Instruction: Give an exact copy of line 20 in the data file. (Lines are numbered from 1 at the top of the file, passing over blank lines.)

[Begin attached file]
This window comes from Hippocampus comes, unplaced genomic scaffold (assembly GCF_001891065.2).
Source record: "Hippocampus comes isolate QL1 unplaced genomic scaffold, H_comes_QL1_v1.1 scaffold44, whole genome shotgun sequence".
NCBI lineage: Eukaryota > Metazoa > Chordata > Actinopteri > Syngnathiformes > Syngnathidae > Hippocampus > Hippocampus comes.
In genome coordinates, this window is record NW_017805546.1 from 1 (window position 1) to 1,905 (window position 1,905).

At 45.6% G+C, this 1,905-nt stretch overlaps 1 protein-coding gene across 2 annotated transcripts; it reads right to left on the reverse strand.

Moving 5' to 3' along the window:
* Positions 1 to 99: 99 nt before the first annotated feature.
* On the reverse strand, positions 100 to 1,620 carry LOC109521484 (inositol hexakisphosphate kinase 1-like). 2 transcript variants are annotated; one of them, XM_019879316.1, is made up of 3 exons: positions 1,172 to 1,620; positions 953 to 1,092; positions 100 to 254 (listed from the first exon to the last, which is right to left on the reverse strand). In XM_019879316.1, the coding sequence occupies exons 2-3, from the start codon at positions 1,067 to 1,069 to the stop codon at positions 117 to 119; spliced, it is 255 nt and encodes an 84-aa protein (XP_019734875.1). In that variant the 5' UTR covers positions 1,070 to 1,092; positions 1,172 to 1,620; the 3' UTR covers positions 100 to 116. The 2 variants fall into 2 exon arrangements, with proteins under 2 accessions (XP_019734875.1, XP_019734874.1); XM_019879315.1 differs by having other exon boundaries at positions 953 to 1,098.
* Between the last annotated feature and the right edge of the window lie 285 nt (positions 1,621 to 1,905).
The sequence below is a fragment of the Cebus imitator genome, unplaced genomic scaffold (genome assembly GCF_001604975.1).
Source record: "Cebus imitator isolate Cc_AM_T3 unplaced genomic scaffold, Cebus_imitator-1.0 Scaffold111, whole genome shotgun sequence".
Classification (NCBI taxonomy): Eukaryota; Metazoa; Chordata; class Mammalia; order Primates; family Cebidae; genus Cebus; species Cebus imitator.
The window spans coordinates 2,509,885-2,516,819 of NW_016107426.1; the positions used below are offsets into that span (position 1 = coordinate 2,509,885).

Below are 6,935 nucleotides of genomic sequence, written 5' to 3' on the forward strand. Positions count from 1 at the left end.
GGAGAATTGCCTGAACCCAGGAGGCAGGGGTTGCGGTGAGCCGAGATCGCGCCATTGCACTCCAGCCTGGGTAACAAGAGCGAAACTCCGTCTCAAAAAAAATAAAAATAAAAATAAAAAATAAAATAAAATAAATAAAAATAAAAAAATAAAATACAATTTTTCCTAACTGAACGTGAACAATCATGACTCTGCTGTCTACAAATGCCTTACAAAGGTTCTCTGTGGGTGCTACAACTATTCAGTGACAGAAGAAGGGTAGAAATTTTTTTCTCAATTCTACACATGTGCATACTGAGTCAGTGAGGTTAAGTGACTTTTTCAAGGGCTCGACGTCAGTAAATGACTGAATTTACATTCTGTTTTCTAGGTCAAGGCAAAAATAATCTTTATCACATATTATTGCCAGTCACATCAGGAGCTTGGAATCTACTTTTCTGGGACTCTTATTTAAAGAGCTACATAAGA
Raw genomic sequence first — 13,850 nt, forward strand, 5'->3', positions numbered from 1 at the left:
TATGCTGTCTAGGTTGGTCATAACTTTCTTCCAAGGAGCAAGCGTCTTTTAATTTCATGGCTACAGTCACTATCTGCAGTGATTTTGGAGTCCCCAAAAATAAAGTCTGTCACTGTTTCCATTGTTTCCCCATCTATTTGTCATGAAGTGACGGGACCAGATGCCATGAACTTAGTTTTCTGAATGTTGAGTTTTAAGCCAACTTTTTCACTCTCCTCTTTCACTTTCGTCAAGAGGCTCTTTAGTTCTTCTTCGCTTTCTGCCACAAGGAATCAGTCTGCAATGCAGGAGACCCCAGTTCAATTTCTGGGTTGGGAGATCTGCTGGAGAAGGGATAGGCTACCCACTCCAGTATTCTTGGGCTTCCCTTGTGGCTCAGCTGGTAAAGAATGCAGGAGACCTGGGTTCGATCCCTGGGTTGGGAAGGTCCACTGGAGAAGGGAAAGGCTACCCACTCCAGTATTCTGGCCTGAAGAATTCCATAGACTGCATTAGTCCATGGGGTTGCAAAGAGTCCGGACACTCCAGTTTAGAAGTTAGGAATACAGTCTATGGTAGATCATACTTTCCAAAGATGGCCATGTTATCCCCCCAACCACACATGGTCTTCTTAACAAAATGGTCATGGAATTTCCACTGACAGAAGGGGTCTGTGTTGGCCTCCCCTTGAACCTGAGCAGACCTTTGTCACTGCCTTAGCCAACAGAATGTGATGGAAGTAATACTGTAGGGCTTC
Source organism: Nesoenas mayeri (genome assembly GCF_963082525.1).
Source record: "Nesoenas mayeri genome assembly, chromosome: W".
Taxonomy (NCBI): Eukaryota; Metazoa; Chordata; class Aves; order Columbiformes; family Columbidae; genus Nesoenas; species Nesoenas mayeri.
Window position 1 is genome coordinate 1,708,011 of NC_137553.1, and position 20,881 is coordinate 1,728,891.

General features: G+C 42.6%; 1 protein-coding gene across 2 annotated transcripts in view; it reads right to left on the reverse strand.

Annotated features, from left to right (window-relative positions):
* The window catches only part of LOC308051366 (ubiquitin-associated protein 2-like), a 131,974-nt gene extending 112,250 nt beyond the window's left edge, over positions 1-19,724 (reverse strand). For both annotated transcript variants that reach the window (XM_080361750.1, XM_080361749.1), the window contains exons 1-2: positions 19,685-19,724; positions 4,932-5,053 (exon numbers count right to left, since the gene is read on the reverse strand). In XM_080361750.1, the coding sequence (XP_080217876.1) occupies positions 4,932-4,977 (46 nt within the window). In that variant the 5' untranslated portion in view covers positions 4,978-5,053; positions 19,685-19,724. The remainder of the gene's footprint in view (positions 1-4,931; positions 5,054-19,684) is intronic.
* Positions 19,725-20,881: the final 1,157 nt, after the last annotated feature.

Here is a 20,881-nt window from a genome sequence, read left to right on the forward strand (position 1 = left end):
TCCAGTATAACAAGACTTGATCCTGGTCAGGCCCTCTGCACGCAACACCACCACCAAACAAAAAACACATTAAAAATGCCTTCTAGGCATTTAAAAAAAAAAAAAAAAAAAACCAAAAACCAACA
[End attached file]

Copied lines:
Taxonomy (NCBI): Eukaryota; Metazoa; Chordata; class Aves; order Columbiformes; family Columbidae; genus Nesoenas; species Nesoenas mayeri.